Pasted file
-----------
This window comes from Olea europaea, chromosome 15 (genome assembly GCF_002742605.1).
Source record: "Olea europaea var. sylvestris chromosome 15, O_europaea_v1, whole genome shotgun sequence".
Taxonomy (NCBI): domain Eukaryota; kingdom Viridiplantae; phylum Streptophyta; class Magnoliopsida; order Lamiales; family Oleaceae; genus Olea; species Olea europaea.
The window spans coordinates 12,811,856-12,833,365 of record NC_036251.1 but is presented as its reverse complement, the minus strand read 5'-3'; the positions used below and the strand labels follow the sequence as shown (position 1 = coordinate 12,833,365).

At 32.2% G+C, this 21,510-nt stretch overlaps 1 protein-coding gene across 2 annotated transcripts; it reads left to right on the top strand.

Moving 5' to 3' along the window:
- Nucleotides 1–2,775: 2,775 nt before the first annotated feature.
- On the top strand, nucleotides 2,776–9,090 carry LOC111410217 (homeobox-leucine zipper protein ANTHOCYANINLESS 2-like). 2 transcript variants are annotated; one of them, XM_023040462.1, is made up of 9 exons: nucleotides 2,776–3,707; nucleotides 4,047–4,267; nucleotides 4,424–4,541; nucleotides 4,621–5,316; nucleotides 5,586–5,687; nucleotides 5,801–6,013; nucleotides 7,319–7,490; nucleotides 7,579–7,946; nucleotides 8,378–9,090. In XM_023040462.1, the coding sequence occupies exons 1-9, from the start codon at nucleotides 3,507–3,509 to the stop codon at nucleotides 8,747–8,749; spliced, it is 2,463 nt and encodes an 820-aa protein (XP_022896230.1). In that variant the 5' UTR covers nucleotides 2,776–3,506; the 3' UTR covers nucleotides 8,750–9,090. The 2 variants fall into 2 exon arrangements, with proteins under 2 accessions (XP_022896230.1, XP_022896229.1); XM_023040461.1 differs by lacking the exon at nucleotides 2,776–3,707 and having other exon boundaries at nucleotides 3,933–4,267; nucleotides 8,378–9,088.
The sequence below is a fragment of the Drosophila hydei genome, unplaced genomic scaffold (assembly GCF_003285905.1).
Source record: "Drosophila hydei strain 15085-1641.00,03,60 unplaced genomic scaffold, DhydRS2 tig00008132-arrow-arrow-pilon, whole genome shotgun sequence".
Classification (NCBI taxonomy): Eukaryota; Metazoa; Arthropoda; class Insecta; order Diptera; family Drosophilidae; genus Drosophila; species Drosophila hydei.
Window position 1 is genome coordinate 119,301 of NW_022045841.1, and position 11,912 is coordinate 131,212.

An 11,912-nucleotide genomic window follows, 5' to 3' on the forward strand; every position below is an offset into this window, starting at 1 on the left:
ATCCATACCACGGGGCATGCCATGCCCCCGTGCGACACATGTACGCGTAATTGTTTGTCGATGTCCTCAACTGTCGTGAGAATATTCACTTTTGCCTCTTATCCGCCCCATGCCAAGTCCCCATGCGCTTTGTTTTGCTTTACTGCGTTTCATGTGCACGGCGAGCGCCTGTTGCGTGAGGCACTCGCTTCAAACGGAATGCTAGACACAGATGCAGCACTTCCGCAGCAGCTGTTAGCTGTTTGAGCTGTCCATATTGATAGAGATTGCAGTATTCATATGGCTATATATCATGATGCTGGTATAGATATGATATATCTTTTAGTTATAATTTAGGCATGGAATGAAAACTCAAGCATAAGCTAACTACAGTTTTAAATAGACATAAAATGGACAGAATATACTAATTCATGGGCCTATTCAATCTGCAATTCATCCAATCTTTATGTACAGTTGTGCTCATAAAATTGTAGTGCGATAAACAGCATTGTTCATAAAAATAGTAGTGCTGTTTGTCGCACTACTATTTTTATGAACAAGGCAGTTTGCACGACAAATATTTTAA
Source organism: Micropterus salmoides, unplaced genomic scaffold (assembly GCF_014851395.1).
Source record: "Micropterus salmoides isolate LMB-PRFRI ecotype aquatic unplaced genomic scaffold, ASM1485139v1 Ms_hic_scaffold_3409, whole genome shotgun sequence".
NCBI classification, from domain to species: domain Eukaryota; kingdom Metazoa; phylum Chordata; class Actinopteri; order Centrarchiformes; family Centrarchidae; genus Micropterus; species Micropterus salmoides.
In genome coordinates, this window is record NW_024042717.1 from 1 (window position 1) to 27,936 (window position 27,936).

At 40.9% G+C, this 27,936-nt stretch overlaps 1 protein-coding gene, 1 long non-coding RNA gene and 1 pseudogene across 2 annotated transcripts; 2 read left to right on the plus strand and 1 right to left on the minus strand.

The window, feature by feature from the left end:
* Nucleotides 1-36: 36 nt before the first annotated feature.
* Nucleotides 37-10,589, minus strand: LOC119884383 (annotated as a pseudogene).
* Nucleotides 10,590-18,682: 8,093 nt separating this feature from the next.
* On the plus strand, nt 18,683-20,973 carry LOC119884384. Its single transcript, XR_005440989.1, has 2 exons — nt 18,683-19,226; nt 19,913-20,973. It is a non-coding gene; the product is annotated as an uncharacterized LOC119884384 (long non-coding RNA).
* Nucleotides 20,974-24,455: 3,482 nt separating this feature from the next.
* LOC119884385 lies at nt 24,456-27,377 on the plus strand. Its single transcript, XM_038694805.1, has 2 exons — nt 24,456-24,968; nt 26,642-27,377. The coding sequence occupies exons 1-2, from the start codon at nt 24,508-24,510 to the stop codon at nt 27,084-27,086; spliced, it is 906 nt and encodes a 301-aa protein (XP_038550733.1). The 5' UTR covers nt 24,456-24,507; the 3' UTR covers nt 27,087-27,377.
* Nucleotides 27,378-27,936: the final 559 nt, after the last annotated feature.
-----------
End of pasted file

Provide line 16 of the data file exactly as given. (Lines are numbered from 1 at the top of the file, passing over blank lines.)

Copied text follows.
Source record: "Micropterus salmoides isolate LMB-PRFRI ecotype aquatic unplaced genomic scaffold, ASM1485139v1 Ms_hic_scaffold_3409, whole genome shotgun sequence".